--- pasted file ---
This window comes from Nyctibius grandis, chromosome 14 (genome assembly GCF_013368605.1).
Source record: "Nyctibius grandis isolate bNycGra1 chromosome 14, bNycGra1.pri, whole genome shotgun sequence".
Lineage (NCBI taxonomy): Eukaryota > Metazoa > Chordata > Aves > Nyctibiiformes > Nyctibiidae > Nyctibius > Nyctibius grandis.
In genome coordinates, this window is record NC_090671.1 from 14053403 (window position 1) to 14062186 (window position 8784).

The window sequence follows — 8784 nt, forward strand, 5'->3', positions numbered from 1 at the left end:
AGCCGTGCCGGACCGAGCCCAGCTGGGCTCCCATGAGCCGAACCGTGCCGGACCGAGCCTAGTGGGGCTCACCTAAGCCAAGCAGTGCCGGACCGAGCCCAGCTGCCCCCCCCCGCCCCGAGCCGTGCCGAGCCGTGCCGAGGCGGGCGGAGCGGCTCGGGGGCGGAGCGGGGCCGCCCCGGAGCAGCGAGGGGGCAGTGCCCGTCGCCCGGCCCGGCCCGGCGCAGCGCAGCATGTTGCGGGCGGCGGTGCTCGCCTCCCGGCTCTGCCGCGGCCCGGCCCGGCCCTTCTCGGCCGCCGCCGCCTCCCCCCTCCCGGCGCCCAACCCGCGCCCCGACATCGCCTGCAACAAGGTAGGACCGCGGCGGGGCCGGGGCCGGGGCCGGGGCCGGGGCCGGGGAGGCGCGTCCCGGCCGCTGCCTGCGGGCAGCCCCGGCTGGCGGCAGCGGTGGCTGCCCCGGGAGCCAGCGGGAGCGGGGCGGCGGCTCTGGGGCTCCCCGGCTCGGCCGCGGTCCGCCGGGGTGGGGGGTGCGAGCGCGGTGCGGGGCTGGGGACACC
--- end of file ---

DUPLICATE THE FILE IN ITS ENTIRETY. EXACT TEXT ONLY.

This window comes from Nyctibius grandis, chromosome 14 (genome assembly GCF_013368605.1).
Source record: "Nyctibius grandis isolate bNycGra1 chromosome 14, bNycGra1.pri, whole genome shotgun sequence".
Lineage (NCBI taxonomy): Eukaryota > Metazoa > Chordata > Aves > Nyctibiiformes > Nyctibiidae > Nyctibius > Nyctibius grandis.
In genome coordinates, this window is record NC_090671.1 from 14053403 (window position 1) to 14062186 (window position 8784).

The window sequence follows — 8784 nt, forward strand, 5'->3', positions numbered from 1 at the left end:
AGCCGTGCCGGACCGAGCCCAGCTGGGCTCCCATGAGCCGAACCGTGCCGGACCGAGCCTAGTGGGGCTCACCTAAGCCAAGCAGTGCCGGACCGAGCCCAGCTGCCCCCCCCCGCCCCGAGCCGTGCCGAGCCGTGCCGAGGCGGGCGGAGCGGCTCGGGGGCGGAGCGGGGCCGCCCCGGAGCAGCGAGGGGGCAGTGCCCGTCGCCCGGCCCGGCCCGGCGCAGCGCAGCATGTTGCGGGCGGCGGTGCTCGCCTCCCGGCTCTGCCGCGGCCCGGCCCGGCCCTTCTCGGCCGCCGCCGCCTCCCCCCTCCCGGCGCCCAACCCGCGCCCCGACATCGCCTGCAACAAGGTAGGACCGCGGCGGGGCCGGGGCCGGGGCCGGGGCCGGGGCCGGGGAGGCGCGTCCCGGCCGCTGCCTGCGGGCAGCCCCGGCTGGCGGCAGCGGTGGCTGCCCCGGGAGCCAGCGGGAGCGGGGCGGCGGCTCTGGGGCTCCCCGGCTCGGCCGCGGTCCGCCGGGGTGGGGGGTGCGAGCGCGGTGCGGGGCTGGGGACACC